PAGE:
Last, a jejunostomy tube (J-tube) is placed. The patient is positioned in Trendelenburg position, and the omentum and transverse colon are retracted superiorly. The ligament of Treitz is identified, and a segment of jejunum 30–40 cm distal to the ligament is used to insert the J-tube. The Endo Stitch device (Medtronic) with a 2-0 Surgidac suture is used to place sutures in four quadrants to tack the jejunum to the abdominal wall. The J-tube is placed using the Seldinger technique, and an antitorsion stitch is placed once the tube is secured to the abdominal wall. The omentum and transverse colon are then returned to their normal anatomic position to prevent future herniation into the mediastinum.

Cervical component

A left neck incision along the anterior sternocleidomastoid muscle is made. The carotid sheath is retracted laterally, the thyroid is retracted medially, and the tracheoesophageal groove is identified. The recurrent laryngeal nerve may or may not be seen, but the dissection is limited to the plane immediately adjacent to the esophagus, and blunt techniques are used once the space is opened up. The dissection is continued toward the thoracic inlet, and continuity is established with the previous chest dissection, where the Penrose drain was retained. The specimen is pulled out carefully through the neck while the assistant feeds the distal end through the hiatus and mediastinum laparoscopically. The proximal esophagus is divided sharply with a knife, and the specimen is sent to pathology for frozen section analysis of the proximal and distal margins.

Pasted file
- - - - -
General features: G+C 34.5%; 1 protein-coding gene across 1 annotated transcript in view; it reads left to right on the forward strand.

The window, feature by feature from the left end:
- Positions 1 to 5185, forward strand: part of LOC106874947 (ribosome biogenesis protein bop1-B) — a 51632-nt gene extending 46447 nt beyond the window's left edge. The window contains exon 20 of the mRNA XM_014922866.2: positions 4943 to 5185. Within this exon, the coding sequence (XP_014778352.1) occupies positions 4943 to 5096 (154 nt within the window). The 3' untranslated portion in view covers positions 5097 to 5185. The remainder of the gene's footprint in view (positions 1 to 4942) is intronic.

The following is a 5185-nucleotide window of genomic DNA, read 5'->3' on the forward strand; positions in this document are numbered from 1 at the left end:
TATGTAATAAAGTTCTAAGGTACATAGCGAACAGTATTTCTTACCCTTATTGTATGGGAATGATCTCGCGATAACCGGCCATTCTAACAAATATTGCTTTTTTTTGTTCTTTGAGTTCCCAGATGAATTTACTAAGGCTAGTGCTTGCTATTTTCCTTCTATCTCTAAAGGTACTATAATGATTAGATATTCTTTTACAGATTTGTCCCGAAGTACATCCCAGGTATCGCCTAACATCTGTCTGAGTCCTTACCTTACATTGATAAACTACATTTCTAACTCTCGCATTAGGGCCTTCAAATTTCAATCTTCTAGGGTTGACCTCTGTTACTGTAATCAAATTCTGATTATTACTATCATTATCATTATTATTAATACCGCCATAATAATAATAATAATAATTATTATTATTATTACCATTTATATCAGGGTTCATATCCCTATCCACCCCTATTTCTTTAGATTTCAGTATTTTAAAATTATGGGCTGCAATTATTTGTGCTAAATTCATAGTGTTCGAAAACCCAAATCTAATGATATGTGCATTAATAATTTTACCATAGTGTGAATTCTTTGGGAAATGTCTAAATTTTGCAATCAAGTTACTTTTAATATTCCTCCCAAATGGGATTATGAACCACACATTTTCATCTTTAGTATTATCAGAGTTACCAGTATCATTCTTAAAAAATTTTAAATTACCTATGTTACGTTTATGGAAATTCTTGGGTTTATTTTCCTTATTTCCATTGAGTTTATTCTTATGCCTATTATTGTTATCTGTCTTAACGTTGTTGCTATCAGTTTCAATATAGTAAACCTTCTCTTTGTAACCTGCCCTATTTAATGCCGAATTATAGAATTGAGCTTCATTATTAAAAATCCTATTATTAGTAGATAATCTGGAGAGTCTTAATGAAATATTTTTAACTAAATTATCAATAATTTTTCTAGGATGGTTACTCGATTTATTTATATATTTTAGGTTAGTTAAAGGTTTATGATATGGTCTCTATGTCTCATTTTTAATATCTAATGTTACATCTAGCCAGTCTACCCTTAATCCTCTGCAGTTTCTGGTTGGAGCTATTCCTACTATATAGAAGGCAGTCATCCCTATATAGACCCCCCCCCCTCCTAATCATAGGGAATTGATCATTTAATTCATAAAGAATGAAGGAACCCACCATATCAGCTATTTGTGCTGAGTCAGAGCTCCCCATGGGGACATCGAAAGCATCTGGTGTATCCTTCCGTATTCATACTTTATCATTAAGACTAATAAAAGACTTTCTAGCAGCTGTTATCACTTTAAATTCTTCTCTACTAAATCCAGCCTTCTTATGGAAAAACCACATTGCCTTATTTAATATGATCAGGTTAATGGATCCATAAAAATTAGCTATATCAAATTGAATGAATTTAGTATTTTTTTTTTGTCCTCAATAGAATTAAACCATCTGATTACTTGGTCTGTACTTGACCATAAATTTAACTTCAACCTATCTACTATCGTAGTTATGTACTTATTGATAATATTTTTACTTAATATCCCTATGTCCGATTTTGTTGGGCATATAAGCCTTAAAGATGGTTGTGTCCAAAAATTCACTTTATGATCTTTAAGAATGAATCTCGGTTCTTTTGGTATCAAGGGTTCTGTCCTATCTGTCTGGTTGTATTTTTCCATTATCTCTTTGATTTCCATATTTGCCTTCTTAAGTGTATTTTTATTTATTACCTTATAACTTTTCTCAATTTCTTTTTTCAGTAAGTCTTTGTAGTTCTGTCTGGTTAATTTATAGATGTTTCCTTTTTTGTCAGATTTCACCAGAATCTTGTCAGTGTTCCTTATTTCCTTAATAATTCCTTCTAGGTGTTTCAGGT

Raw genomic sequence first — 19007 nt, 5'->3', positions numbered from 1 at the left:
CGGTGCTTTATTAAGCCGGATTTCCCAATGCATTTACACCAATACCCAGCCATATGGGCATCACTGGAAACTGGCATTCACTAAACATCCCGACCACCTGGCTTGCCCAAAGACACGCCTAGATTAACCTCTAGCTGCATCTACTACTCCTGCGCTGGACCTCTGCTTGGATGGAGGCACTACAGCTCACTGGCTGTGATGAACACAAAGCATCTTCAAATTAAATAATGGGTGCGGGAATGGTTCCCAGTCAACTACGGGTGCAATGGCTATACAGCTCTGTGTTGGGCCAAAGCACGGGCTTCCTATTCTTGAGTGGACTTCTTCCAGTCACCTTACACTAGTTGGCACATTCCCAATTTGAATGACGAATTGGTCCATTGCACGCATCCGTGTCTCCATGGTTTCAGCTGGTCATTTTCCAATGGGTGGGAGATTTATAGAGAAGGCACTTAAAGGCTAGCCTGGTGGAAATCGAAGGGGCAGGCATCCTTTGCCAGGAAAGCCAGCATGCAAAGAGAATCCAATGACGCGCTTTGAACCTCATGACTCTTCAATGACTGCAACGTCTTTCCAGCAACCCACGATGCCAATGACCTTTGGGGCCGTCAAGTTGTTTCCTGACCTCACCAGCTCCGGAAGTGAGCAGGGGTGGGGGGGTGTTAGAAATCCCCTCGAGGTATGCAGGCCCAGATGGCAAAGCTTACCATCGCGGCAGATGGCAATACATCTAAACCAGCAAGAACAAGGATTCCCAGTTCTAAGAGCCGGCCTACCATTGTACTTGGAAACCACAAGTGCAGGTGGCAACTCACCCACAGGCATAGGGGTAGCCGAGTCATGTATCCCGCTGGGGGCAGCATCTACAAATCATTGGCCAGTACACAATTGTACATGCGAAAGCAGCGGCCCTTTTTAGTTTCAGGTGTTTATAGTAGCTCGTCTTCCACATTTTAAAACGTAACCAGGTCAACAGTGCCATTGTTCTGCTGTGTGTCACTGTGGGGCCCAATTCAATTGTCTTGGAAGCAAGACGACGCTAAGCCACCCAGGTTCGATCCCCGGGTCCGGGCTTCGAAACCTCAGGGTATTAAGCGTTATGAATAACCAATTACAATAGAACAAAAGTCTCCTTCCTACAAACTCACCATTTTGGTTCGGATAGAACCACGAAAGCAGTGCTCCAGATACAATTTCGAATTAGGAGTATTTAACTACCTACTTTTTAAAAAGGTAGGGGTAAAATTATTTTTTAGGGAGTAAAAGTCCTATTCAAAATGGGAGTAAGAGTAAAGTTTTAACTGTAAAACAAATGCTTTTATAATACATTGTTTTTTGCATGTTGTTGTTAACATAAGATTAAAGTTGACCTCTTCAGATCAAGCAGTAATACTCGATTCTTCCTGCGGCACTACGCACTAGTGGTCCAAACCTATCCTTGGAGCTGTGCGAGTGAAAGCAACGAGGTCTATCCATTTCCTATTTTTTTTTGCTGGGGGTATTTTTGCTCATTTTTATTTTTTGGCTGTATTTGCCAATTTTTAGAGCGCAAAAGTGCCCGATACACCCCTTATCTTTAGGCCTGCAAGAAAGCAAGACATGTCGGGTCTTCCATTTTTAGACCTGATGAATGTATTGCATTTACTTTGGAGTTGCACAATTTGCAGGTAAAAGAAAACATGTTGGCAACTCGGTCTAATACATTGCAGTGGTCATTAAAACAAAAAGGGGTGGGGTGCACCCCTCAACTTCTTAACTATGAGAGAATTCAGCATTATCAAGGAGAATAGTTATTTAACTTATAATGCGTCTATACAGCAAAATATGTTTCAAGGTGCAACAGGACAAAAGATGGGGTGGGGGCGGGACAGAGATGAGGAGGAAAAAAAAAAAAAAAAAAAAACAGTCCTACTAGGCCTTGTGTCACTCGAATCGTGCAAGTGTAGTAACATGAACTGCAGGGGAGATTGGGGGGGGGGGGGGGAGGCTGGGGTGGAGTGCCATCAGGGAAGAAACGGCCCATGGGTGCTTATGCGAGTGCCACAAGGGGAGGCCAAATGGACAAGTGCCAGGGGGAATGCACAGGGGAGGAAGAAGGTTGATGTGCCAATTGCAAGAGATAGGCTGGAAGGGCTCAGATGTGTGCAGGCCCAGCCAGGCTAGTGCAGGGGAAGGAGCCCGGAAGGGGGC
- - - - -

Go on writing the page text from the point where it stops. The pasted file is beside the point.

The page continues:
To facilitate bringing the conduit to the neck, a Foley catheter or chest tube is passed through the neck incision and posterior mediastinum and into the abdomen. The tip is secured to the gastric conduit using the Endo Stich device with a 2-0 Surgidac suture, and the conduit is brought up into the neck, again, with laparoscopic assistance in carefully feeding it through the hiatus in the correct orientation. The anastomosis is constructed with either a 25-mm or a 28-mm EEA stapler (Medtronic). A nasogastric tube is passed through the anastomosis and secured at 45 cm at the nares. A Jackson-Pratt drain is positioned beside the anastomosis, and the wounds are closed.


Minimally invasive McKeown esophagectomy: evolution and outcomes

The first descriptions of minimally invasive esophagectomy (MIE) were published more than 20 years ago. Similar to open approaches, MIE approaches were categorized broadly into transhiatal, transthoracic Ivor Lewis, and three-hole or McKeown. Transition from open to transhiatal MIE involved laparoscopy in the abdomen, often with a hand port to assist, followed by left neck incision and cervical anastomosis. In 1995, DePaula et al. published a case series of 12 patients undergoing transhiatal MIE in which only 1 conversion, due to an enlarged left lobe of the liver, was required (10). Similarly, in 1997 Swanstrom et al. reported a series of 9 patients undergoing transhiatal MIE in which no conversions were required and no anastomotic leaks were observed, although 1 patient did require an intrathoracic anastomosis due to a short gastric conduit (11).

The evolution of minimally invasive transthoracic esophagectomy took a more step-wise approach given the need to operate in two separate body cavities. The first report of a thoracoscopic esophagectomy was from Cuschieri et al. in 1992 (12). The largest initial experience, however, came from Luketich et al. in 2000, which included a combination of three surgical approaches: 60 patients underwent three-hole transthoracic McKeown MIE with laparoscopy, thoracoscopy, and cervical anastomosis; 9 patients underwent transhiatal MIE; and 8 patients underwent Ivor Lewis MIE with laparoscopic abdominal and minithoracotomy with intrathoracic anastomosis (13,14). There were only 4 conversions, due to adhesions, and no 30-day mortality. Rates of anastomotic leak and recurrent laryngeal nerve injury were 9.1% and 2.6%, respectively. These studies were able to establish the feasibility of esophagectomy using a minimally invasive approach, but numerous challenges were apparent. The operation is technically demanding and has a steep learning curve. Approximately 35 to 40 operations are required to achieve surgical proficiency in order to decrease surgical time, chest tube duration, and hospital length of stay (15). This surgical volume may be more likely to be achieved in a high-volume tertiary care center.